$1.35 Million For Failing To Diagnose Internal Bleeding In Middletown, New York

Failure to Diagnose

John H. Fisher, P.C. recovered $1.35 million for the widow of a 53-year old male who bled to death following a thoracentesis (a procedure to drain excess fluid fro the outer lining of the lung) in Orange County, New York.

2 days after the thoracentesis, the patient’s blood values (hemoglobin and hematocrit) dropped by one-third. Hemoglobin and hematocrit (“H&H”) measure the oxygent content of the blood and a drop in H&H can be an early sign of internal bleeding. Post-operative bleeding is a complication that is sometimes associated with a thoracentesis.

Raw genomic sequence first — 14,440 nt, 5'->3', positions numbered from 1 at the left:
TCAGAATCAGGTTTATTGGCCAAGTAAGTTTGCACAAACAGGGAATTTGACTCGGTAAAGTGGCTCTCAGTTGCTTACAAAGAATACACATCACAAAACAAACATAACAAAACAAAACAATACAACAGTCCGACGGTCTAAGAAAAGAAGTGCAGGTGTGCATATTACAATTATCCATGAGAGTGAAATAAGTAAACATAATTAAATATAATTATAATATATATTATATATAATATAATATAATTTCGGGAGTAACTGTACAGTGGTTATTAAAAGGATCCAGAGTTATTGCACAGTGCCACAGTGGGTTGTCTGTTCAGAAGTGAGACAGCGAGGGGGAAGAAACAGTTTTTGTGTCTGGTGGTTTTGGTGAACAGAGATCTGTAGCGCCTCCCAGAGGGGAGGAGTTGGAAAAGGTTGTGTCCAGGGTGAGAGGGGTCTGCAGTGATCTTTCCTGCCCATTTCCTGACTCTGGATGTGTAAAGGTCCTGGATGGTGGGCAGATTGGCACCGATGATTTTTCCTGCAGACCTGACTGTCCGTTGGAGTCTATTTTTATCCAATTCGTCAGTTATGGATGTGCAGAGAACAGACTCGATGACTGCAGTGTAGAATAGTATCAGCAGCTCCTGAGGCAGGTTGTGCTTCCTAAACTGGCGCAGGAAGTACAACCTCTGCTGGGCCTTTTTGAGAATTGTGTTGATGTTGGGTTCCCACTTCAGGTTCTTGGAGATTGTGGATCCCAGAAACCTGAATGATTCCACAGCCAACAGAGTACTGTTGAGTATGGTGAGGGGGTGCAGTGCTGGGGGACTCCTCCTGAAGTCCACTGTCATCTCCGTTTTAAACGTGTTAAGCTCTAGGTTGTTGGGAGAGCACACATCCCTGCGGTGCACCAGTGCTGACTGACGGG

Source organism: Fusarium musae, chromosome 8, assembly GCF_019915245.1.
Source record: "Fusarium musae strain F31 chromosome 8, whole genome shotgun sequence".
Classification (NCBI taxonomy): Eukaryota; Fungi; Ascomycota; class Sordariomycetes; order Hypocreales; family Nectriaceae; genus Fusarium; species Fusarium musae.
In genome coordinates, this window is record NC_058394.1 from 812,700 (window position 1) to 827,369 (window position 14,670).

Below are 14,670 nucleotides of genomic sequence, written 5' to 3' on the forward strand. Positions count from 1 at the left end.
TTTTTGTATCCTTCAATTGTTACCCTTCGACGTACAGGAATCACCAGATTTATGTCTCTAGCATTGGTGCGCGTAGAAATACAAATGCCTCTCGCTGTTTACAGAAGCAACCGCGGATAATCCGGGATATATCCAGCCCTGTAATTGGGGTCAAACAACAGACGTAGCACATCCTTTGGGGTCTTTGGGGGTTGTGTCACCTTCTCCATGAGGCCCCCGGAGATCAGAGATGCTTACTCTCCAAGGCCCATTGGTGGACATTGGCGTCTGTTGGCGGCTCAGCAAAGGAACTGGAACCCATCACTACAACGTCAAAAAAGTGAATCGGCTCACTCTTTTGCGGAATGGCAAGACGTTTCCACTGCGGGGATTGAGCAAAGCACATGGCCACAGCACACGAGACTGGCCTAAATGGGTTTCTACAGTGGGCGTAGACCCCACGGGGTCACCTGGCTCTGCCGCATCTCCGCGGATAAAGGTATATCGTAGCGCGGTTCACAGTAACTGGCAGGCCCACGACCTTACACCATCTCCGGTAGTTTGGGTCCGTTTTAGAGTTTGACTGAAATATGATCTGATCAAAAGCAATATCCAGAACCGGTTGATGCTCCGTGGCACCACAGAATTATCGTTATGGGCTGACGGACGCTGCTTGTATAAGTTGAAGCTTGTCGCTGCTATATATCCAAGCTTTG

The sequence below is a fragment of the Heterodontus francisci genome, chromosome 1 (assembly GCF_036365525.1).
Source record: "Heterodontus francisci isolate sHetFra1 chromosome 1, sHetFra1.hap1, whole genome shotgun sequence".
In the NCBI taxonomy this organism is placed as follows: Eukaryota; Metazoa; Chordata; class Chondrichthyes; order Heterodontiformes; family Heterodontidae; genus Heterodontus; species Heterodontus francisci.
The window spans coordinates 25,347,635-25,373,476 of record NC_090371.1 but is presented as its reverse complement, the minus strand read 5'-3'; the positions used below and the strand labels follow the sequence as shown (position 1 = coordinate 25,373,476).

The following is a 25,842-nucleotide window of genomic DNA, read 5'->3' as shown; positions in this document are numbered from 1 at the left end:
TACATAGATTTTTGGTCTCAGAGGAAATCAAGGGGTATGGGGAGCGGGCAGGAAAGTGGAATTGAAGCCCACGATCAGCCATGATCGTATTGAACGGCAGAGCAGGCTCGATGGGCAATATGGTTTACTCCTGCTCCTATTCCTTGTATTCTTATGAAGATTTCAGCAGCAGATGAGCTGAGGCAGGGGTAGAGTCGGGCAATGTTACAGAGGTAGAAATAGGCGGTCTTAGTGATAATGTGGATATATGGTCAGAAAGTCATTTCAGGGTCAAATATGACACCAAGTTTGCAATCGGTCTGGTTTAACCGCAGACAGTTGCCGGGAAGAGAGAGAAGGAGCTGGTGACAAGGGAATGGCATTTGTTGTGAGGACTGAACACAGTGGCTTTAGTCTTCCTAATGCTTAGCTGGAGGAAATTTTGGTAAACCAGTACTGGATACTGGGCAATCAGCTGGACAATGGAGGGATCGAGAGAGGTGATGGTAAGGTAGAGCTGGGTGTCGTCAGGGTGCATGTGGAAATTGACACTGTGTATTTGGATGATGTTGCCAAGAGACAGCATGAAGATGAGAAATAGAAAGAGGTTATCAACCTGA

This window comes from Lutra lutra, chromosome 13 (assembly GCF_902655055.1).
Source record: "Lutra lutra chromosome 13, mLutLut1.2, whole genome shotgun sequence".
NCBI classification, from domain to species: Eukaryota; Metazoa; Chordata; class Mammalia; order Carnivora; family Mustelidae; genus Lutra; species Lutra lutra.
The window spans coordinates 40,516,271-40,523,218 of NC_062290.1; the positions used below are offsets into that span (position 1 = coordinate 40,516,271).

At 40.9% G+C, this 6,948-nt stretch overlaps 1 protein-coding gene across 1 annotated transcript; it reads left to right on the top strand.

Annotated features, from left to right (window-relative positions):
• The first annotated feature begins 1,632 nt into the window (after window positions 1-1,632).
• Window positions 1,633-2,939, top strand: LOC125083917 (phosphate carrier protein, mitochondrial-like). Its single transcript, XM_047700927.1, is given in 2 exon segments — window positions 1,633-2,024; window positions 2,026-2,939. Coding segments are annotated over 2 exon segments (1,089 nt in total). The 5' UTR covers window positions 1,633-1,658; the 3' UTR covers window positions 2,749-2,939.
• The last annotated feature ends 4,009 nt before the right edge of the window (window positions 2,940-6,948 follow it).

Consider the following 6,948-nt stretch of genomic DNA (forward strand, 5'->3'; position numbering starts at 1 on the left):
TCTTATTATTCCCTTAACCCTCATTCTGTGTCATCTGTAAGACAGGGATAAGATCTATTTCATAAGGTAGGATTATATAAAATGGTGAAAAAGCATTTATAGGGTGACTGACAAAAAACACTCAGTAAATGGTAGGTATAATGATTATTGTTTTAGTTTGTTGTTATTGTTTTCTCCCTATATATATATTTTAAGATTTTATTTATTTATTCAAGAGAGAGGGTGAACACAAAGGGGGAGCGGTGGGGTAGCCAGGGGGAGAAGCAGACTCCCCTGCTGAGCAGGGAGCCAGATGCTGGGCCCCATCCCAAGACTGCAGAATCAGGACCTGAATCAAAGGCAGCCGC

The attending hospitalist at the hospital assumed that the drop in the hemoglobin and hematocrit was caused by a laboratory error and did not order a repeat study to confirm the accuracy of the results. Despite the signs and symptoms of internal bleeding, the patient continued to receive anticoagulation therapy, which thins the blood and quickens the rate of bleeding.

Within 36 hours of the drop in blood values, the patient bled to death while in the intensive care unit of the hospital. An autopsy revealed that the patient lost roughly half of the total blood volume in his body. The settlement proceeds will fund the surviving widow’s retirement plans and pay for her daughters to return to college.

$1.35 Million for Failing to Diagnose Internal Bleeding